Vegetable growers who have received early summer rainfall should be on the lookout for weed growth that can harbour insect pests.
Weeds are an important resource for a wide range of insects, whether they are beneficial or pests.
Depending on which insects they are, the presence of these weeds can have either a positive or negative impact on crop productivity.
Whether or not to apply a herbicide to these weeds can be a difficult call to make depending on the pest threshold and the presence of beneficial insects.
Despite the multitude of interactions between weeds and insects there is to consider, some aspects of the relationship are quite predictable in that most crop-pests are specialists. They tend to be adapted to feed only on some plants, often within a single plant family. Therefore, weeds that are closely related to crops do tend to harbour insects that attack those crops.
For example, if you are growing cabbage, cauliflower, broccoli, Brussels sprouts or any of the brassica cole crops, the emergence of brassica weeds like wild radish, turnip weed, Indian mustard would be reason for concern. Some major pests to keep an early lookout for in summer are heliothis and diamondback moth.
Diamondback moth (DBM) Plutella xylostella is a particularly destructive pest of brassica crops and resistance to a number of registered insecticides is now a challenging problem.
Grey-brown and white markings on each moth wing forming a diamond shaped pattern when the wings are held together at rest.
Moths grow up to 10 millimetres long and lay greenish coloured eggs in groups of up to six on the lower surface of the leaf.
Full-grown larvae are smaller (about 10-12mm) than most other common caterpillar pests found on brassica crops. With the body being tapered at either end and the pro-legs on the last rear segment form a distinctive V-shape.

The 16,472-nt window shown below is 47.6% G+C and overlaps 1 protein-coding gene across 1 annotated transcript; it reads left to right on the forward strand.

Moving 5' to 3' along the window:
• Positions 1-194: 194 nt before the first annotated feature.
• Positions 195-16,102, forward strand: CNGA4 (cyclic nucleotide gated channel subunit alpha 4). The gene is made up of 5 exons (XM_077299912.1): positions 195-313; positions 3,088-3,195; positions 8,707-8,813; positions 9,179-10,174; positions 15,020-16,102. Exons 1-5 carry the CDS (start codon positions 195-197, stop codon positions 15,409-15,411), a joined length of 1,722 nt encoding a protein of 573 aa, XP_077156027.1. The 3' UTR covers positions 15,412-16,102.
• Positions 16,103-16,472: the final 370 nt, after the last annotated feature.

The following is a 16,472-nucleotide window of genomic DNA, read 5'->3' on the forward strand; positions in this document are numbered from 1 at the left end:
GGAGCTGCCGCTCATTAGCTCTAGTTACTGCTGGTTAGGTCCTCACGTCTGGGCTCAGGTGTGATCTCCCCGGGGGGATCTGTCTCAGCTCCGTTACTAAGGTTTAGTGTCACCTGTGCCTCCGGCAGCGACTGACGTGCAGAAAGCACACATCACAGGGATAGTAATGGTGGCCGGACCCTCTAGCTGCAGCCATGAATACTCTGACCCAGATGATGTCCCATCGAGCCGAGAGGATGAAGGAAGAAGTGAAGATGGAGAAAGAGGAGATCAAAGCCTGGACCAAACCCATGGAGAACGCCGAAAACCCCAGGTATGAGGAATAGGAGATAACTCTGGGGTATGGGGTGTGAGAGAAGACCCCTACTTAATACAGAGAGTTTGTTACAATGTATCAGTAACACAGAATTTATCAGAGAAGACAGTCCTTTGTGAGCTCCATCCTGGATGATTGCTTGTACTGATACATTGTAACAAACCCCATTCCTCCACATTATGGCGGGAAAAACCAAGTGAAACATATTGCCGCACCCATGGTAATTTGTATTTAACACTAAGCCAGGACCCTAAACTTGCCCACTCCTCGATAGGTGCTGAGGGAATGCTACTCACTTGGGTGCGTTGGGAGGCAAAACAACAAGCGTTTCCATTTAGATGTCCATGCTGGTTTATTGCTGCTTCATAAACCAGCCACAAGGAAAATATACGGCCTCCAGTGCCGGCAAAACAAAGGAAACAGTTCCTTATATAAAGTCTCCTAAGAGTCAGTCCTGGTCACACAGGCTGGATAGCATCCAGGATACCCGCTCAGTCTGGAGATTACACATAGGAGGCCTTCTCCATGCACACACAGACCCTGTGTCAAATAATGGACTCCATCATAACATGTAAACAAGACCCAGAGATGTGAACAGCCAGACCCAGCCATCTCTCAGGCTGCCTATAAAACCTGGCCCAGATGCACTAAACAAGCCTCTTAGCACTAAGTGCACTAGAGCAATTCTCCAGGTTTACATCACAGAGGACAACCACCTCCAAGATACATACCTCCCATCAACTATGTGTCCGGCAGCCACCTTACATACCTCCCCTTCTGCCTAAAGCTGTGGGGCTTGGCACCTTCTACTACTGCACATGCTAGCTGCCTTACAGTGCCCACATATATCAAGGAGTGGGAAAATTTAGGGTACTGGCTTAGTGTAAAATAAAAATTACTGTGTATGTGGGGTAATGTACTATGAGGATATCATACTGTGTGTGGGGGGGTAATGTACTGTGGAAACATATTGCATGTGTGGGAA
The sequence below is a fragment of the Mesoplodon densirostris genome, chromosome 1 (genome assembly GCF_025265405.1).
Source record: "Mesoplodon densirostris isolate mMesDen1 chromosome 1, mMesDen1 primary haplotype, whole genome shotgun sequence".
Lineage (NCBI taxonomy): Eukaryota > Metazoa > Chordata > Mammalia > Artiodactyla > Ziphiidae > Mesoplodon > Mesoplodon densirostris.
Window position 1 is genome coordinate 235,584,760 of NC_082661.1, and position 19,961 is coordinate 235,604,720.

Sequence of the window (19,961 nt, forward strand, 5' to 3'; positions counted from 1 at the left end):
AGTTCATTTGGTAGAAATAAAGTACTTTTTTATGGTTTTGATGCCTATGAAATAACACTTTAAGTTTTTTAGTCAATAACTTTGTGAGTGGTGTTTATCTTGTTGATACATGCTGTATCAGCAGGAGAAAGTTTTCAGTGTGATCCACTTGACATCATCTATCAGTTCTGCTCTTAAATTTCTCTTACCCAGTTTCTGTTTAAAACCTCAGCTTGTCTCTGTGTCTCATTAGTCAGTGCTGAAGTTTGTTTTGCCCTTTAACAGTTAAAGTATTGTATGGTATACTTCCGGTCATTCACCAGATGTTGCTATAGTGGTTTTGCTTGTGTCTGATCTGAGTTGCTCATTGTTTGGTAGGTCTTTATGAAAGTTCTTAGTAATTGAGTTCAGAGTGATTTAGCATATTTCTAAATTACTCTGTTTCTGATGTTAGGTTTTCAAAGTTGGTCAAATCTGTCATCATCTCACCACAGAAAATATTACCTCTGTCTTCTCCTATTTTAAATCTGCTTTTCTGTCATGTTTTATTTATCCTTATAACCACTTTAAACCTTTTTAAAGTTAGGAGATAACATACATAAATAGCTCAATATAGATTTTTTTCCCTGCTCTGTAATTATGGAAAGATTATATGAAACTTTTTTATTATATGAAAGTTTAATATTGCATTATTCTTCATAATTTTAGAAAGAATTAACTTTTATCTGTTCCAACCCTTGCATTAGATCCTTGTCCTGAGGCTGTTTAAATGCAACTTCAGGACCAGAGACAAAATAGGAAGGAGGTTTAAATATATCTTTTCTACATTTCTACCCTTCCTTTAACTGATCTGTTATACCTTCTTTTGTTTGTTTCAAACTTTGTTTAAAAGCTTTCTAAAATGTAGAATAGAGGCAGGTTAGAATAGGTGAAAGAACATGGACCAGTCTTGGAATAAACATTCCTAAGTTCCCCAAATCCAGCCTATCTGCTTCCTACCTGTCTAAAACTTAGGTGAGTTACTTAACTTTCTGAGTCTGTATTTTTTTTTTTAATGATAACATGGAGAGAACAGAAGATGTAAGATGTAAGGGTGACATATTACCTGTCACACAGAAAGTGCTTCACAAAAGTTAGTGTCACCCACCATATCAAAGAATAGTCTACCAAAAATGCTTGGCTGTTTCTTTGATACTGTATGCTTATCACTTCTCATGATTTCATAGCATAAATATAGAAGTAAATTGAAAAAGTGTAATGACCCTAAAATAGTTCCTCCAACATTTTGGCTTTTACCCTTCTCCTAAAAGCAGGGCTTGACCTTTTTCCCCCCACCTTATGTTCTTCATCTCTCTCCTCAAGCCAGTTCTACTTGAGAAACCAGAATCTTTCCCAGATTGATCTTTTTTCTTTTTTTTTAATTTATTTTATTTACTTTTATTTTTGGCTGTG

When disturbed the larvae wriggle and jump violently.
It is recommended to inspect randomly selected crop plants and brassica weeds surrounding any crops at least weekly.
Use spray thresholds. It is a good idea to have a planned approach with your neighbours (within several kilometres) to have a total break from crucifer production for two to three weeks in early to mid-summer to starve out DBM.
Heliothis (Budworms) Helicoverpa armigera, Helicoverpa punctigera are particularly important for sweet corn, lettuce and tomato growers, but also damage many other crops.
Larvae that can vary in colour from green, yellow, red, brown to almost black. They grow to about 35mm long and have stripes down their length. The adult moths are buff coloured to red-brown and have a wing span up to 40mm.
It is recommended to apply recommended insecticides with the aim of not disrupting beneficial species. Ensure thorough coverage of insecticide sprays.
Make sure insecticides are timed correctly, i.e. before larvae can enter the plant and when the larvae are small. The moth pupates in the soil and may be destroyed by cultivation.
Use effective crop hygiene practices. Early cultivation and burial of weed or crop residues will reduce insect numbers.
Resistance to synthetic pyrethroid insecticides has been identified in DBM populations from vegetable growing areas in all states as well as resistance to organophosphate insecticides.
Given this, it is essential to implement an anti-resistance strategy. This is achieved by rotating insecticide products with a different mode of action so to prevent overuse of any one chemical class and so they can all remain effective for as long as possible.
CropLife Australia, in consultation with researchers, has devised an resistance management strategy for DBM. Details are on the CropLife website.
- Scott Mathew is senior technical services lead at Syngenta Australia. Email him at email@example.com